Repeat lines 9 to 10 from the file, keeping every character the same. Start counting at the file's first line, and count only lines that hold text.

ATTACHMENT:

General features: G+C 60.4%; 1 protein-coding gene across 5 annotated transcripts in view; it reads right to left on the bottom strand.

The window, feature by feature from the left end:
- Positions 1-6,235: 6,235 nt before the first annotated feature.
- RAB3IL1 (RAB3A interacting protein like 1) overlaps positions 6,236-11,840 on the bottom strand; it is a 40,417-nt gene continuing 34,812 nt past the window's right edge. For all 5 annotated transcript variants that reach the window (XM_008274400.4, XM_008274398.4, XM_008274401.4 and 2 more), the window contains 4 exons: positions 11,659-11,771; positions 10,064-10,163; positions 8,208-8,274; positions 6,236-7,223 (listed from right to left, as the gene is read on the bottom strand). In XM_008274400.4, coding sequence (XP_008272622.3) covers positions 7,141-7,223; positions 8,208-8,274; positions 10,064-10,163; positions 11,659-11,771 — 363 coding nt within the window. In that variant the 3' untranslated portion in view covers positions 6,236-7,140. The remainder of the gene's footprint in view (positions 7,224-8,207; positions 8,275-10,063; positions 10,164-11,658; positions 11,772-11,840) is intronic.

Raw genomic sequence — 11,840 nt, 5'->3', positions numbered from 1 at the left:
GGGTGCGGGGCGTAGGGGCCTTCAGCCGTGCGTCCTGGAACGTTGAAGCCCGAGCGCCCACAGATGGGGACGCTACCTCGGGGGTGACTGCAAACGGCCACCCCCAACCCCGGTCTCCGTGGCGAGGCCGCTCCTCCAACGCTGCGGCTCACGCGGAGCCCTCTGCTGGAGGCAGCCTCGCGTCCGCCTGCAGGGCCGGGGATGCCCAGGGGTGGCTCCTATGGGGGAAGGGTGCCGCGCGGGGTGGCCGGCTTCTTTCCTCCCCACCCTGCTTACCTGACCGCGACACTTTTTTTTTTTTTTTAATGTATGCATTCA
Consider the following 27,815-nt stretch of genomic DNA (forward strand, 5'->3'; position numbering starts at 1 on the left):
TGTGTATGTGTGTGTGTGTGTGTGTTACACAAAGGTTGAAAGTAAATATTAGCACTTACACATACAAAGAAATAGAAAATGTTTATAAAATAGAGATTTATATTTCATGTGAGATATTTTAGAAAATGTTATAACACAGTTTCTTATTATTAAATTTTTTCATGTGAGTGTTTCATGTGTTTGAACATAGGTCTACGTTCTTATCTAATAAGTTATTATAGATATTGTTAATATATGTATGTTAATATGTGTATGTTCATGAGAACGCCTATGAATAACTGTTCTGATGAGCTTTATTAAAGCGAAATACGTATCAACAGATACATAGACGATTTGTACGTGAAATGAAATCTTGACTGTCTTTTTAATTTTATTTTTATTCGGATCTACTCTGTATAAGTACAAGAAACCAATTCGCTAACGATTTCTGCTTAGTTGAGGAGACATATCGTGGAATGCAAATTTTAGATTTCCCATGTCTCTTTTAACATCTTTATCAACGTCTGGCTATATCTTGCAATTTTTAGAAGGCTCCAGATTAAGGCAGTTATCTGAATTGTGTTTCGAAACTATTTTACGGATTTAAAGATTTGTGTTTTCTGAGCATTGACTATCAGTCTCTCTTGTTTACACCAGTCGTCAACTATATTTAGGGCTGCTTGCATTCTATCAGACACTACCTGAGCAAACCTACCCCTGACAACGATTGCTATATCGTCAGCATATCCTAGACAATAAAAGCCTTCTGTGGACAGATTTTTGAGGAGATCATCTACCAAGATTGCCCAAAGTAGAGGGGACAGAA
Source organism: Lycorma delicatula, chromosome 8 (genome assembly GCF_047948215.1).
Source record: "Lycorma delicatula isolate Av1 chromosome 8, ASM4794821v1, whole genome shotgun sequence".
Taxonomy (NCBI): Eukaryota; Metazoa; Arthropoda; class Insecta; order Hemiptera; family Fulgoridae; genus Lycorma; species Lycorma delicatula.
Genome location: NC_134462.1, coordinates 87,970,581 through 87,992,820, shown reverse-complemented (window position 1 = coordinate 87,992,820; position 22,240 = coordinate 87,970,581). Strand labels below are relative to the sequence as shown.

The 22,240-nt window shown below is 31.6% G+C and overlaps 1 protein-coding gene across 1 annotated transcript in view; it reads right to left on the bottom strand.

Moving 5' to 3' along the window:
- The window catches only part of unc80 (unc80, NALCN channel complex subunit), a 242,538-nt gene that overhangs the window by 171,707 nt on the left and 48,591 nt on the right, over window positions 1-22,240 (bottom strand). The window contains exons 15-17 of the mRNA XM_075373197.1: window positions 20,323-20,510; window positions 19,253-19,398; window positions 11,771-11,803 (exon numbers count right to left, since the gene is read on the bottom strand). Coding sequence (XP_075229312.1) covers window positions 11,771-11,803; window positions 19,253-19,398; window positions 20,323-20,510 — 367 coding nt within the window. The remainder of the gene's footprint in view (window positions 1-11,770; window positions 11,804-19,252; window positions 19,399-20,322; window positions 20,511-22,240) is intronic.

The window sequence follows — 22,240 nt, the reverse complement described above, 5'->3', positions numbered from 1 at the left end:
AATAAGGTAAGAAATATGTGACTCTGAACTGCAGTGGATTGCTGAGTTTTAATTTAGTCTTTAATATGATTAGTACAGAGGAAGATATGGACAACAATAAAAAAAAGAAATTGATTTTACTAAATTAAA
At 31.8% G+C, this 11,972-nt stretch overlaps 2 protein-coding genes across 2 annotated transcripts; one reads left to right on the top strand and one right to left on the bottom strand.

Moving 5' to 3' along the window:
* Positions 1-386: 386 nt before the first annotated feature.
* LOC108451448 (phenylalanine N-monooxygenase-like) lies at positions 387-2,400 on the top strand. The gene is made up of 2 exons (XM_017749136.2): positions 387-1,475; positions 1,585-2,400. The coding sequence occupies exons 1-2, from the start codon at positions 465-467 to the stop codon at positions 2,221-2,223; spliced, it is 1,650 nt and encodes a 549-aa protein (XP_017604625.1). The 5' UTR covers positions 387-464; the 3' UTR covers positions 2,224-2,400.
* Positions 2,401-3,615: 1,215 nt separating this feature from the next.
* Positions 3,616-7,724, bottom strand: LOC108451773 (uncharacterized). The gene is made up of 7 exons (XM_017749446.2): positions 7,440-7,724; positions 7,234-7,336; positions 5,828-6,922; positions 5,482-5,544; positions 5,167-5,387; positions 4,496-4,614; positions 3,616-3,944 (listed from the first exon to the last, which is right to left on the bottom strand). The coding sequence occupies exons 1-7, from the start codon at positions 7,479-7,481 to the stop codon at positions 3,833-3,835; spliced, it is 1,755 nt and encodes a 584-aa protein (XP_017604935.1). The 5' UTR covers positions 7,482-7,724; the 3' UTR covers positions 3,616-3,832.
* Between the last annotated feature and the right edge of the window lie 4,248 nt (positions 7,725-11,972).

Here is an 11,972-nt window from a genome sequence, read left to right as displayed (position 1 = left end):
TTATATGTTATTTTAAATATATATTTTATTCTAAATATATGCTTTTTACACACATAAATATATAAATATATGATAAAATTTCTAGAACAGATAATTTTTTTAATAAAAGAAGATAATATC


Source organism: Lycorma delicatula, chromosome 8 (genome assembly GCF_047948215.1).
Source record: "Lycorma delicatula isolate Av1 chromosome 8, ASM4794821v1, whole genome shotgun sequence".